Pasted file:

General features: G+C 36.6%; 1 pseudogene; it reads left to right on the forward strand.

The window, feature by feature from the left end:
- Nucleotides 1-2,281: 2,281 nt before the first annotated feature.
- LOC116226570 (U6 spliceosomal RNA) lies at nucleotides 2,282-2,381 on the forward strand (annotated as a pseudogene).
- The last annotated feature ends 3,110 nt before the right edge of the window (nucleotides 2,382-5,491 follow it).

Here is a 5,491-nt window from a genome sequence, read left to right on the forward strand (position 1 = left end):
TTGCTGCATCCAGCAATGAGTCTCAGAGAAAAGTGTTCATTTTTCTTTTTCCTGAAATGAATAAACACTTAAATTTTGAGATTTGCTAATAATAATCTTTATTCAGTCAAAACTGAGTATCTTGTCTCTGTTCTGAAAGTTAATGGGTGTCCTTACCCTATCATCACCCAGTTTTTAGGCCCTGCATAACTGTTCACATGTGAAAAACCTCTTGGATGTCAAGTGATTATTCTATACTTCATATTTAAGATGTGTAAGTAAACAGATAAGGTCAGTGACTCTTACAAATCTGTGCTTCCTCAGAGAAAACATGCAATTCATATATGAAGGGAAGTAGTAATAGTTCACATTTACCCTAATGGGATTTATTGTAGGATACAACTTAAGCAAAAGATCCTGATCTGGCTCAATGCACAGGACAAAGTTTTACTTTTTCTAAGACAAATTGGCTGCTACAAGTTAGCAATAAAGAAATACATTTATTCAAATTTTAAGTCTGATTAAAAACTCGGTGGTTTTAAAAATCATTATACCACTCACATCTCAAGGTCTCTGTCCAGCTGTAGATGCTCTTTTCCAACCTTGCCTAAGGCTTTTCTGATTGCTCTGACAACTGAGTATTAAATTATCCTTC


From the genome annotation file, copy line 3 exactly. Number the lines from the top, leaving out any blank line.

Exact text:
- Nucleotides 1-2,281: 2,281 nt before the first annotated feature.